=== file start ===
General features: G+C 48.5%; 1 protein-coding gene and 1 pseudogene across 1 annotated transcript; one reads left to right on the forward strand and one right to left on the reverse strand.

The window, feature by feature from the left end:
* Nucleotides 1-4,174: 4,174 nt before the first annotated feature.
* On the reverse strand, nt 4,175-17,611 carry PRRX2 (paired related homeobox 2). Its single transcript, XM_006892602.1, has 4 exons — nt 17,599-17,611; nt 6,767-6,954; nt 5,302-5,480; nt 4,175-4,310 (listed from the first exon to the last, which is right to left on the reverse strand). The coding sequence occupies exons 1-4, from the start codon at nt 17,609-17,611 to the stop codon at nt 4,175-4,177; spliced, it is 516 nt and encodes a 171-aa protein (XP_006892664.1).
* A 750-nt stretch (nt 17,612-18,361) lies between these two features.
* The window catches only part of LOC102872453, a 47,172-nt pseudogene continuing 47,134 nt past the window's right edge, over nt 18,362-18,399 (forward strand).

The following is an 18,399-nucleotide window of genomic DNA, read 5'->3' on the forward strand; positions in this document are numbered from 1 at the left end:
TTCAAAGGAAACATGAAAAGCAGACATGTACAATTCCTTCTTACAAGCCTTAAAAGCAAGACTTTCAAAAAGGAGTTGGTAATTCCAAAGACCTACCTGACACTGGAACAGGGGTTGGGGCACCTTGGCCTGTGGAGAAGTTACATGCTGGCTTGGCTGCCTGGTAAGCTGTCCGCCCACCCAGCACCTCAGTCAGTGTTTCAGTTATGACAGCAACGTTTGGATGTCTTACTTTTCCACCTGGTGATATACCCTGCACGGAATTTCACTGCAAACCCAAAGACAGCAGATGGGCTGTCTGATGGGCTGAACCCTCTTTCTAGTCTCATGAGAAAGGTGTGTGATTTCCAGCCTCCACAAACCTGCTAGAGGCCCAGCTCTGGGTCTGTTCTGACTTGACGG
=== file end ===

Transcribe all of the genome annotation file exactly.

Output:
General features: G+C 48.5%; 1 protein-coding gene and 1 pseudogene across 1 annotated transcript; one reads left to right on the forward strand and one right to left on the reverse strand.

The window, feature by feature from the left end:
* Nucleotides 1-4,174: 4,174 nt before the first annotated feature.
* On the reverse strand, nt 4,175-17,611 carry PRRX2 (paired related homeobox 2). Its single transcript, XM_006892602.1, has 4 exons — nt 17,599-17,611; nt 6,767-6,954; nt 5,302-5,480; nt 4,175-4,310 (listed from the first exon to the last, which is right to left on the reverse strand). The coding sequence occupies exons 1-4, from the start codon at nt 17,609-17,611 to the stop codon at nt 4,175-4,177; spliced, it is 516 nt and encodes a 171-aa protein (XP_006892664.1).
* A 750-nt stretch (nt 17,612-18,361) lies between these two features.
* The window catches only part of LOC102872453, a 47,172-nt pseudogene continuing 47,134 nt past the window's right edge, over nt 18,362-18,399 (forward strand).

The following is an 18,399-nucleotide window of genomic DNA, read 5'->3' on the forward strand; positions in this document are numbered from 1 at the left end:
TTCAAAGGAAACATGAAAAGCAGACATGTACAATTCCTTCTTACAAGCCTTAAAAGCAAGACTTTCAAAAAGGAGTTGGTAATTCCAAAGACCTACCTGACACTGGAACAGGGGTTGGGGCACCTTGGCCTGTGGAGAAGTTACATGCTGGCTTGGCTGCCTGGTAAGCTGTCCGCCCACCCAGCACCTCAGTCAGTGTTTCAGTTATGACAGCAACGTTTGGATGTCTTACTTTTCCACCTGGTGATATACCCTGCACGGAATTTCACTGCAAACCCAAAGACAGCAGATGGGCTGTCTGATGGGCTGAACCCTCTTTCTAGTCTCATGAGAAAGGTGTGTGATTTCCAGCCTCCACAAACCTGCTAGAGGCCCAGCTCTGGGTCTGTTCTGACTTGACGG